LCOE and beyond

It is not hard to find claims that the LCOE (levelized cost of energy) such as solar and wind are lower than, say, natural gas. However, that assessment depends upon what is included and what is left out.

However the following article notes that:
“The most widely cited source of energy LCOE comparison is Lazard who published a new comparison in April. That analysis finds the unsubsidized cost of new natural gas power is virtually identical to new commercial wind and solar over its lifetime, adjusting for expected future inflation. Taxpayers and ratepayers will pay about the same, on average, using either source of energy. If the cost of natural gas declines in the future or doesn’t increase as quickly as expected, it could end up costing less.”

However, the Lazard data doesn’t include the cost of backup and other costs for renewable energy. These costs fall into four categories: backup costs, balancing costs, grid connection costs and grid reinforcement/extension costs.

A number of years ago the OECD put some number to these costs for six countries (France, Finland, Kores, US, UK and Germany). The cost for battery backup has decreased since then, but the backup cost can be decreased by 90% to compensate.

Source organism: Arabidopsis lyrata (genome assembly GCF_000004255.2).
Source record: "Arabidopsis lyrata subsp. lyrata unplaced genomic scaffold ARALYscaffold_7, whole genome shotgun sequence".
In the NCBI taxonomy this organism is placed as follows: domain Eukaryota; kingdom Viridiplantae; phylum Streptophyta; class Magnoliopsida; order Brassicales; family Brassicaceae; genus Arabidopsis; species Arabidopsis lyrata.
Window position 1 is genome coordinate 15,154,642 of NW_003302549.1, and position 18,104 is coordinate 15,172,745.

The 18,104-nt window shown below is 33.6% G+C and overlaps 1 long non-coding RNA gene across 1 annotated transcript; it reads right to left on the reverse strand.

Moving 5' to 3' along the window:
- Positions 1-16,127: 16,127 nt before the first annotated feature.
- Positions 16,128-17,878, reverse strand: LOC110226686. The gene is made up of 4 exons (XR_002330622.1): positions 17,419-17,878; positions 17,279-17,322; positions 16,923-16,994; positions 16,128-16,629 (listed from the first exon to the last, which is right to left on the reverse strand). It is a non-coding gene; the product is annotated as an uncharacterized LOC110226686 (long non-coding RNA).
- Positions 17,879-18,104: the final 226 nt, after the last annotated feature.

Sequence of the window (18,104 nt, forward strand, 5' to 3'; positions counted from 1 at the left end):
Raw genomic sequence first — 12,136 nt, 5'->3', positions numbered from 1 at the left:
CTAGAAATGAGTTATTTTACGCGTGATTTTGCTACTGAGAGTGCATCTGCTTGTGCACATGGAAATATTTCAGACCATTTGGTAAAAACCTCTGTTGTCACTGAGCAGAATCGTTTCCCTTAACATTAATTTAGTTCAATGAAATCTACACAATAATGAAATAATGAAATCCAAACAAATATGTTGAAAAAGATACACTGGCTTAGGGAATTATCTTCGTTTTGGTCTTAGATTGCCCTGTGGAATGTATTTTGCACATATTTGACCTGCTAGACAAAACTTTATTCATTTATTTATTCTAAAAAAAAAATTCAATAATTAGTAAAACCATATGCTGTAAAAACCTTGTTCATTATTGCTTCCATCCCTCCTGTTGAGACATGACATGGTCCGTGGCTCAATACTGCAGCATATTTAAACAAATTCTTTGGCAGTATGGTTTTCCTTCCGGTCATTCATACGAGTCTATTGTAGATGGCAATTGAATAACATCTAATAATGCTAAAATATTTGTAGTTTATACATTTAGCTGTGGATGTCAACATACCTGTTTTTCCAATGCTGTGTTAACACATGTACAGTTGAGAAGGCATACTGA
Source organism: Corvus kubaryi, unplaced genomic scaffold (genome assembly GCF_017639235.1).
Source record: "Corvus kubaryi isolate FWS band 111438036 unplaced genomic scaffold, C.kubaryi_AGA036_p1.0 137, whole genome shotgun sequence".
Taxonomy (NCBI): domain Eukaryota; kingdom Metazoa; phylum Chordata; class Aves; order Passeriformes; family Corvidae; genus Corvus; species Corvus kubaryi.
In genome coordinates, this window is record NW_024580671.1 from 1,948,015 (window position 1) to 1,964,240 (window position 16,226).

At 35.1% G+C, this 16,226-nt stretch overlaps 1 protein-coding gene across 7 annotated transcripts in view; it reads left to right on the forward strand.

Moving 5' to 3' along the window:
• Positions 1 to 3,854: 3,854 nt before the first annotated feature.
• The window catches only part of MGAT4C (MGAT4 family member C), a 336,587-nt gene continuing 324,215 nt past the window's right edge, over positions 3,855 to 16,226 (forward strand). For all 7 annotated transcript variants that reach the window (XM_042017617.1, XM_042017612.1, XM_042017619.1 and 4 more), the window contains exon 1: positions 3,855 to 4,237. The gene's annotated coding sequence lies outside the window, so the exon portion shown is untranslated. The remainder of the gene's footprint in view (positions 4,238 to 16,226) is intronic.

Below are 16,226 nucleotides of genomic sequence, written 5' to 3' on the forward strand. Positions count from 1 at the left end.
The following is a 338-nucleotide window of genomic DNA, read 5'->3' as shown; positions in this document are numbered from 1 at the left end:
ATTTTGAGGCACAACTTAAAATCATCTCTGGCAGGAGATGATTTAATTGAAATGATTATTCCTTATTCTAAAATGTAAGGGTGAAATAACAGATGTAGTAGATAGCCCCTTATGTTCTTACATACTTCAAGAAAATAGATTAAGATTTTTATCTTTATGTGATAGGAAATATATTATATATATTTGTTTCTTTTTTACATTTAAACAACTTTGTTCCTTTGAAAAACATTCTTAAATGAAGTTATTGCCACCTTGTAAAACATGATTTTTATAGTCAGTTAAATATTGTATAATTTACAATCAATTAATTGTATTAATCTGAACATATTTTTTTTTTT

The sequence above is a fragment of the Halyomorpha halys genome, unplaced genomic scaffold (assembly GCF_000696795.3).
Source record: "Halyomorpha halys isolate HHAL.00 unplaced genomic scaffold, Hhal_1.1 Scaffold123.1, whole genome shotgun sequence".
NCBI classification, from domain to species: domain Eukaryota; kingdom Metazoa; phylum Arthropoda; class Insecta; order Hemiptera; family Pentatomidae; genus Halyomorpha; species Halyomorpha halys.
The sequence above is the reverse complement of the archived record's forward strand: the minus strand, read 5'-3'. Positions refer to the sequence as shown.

Here are the US numbers for 30% penetration levels:

        Total grid-level system costs
Nuclear           1.67
Coal              1.03
Nat gas           0.51
Onshore wind     14.31
Offshore wind    22.10
Solar            18.87

               Backup    Balancing     Grid     Grid reinforcement
               costs      costs     connection    & extension
Nuclear         0.00       0.10        1.56         0.00
Coal            0.01       0.00        1.03         0.00
Nat gas         0.00       0.00        0.51         0.00
Onshore wind    0.61       2.00        6.50         2.20
Offshore wind   0.68       2.00       15.24         1.18
Solar           1.04       2.00       10.05         2.77



The report date was 2012. In addition to the backup cost decreasing by 90%, utility scale solar cost has decreased by something like 75%.

A couple of thoughts…
– The Lazard report is from 2023
– Don’t think that affects the balancing/connection/extension costs, and I would guess they have increased.